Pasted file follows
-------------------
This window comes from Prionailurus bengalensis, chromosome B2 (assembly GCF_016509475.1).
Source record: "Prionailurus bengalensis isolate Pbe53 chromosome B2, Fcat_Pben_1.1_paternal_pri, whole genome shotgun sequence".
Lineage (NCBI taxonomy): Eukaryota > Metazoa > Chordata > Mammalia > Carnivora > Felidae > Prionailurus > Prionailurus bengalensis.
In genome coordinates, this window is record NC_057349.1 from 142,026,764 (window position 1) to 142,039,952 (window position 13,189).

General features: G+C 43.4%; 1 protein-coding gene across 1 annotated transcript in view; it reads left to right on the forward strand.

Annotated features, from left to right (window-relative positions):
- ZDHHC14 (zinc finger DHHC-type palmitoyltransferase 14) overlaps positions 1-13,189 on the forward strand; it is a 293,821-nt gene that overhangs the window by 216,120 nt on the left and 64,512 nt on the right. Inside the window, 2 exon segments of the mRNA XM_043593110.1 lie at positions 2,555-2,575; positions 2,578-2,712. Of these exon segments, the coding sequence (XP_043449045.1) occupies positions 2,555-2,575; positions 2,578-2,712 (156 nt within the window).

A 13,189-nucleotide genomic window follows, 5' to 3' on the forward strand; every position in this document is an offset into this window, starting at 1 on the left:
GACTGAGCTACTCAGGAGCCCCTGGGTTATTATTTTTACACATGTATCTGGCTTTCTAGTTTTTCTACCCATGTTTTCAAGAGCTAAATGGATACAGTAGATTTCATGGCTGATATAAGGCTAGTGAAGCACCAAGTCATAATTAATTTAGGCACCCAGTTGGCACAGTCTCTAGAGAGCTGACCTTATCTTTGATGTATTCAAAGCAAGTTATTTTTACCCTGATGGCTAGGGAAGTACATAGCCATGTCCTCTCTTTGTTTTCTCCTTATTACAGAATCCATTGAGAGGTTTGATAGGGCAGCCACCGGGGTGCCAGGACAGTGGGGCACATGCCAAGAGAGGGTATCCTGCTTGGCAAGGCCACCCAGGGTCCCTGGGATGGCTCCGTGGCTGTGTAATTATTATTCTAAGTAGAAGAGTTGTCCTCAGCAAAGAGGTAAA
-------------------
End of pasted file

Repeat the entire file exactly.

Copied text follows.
This window comes from Prionailurus bengalensis, chromosome B2 (assembly GCF_016509475.1).
Source record: "Prionailurus bengalensis isolate Pbe53 chromosome B2, Fcat_Pben_1.1_paternal_pri, whole genome shotgun sequence".
Lineage (NCBI taxonomy): Eukaryota > Metazoa > Chordata > Mammalia > Carnivora > Felidae > Prionailurus > Prionailurus bengalensis.
In genome coordinates, this window is record NC_057349.1 from 142,026,764 (window position 1) to 142,039,952 (window position 13,189).

General features: G+C 43.4%; 1 protein-coding gene across 1 annotated transcript in view; it reads left to right on the forward strand.

Annotated features, from left to right (window-relative positions):
- ZDHHC14 (zinc finger DHHC-type palmitoyltransferase 14) overlaps positions 1-13,189 on the forward strand; it is a 293,821-nt gene that overhangs the window by 216,120 nt on the left and 64,512 nt on the right. Inside the window, 2 exon segments of the mRNA XM_043593110.1 lie at positions 2,555-2,575; positions 2,578-2,712. Of these exon segments, the coding sequence (XP_043449045.1) occupies positions 2,555-2,575; positions 2,578-2,712 (156 nt within the window).

A 13,189-nucleotide genomic window follows, 5' to 3' on the forward strand; every position in this document is an offset into this window, starting at 1 on the left:
GACTGAGCTACTCAGGAGCCCCTGGGTTATTATTTTTACACATGTATCTGGCTTTCTAGTTTTTCTACCCATGTTTTCAAGAGCTAAATGGATACAGTAGATTTCATGGCTGATATAAGGCTAGTGAAGCACCAAGTCATAATTAATTTAGGCACCCAGTTGGCACAGTCTCTAGAGAGCTGACCTTATCTTTGATGTATTCAAAGCAAGTTATTTTTACCCTGATGGCTAGGGAAGTACATAGCCATGTCCTCTCTTTGTTTTCTCCTTATTACAGAATCCATTGAGAGGTTTGATAGGGCAGCCACCGGGGTGCCAGGACAGTGGGGCACATGCCAAGAGAGGGTATCCTGCTTGGCAAGGCCACCCAGGGTCCCTGGGATGGCTCCGTGGCTGTGTAATTATTATTCTAAGTAGAAGAGTTGTCCTCAGCAAAGAGGTAAA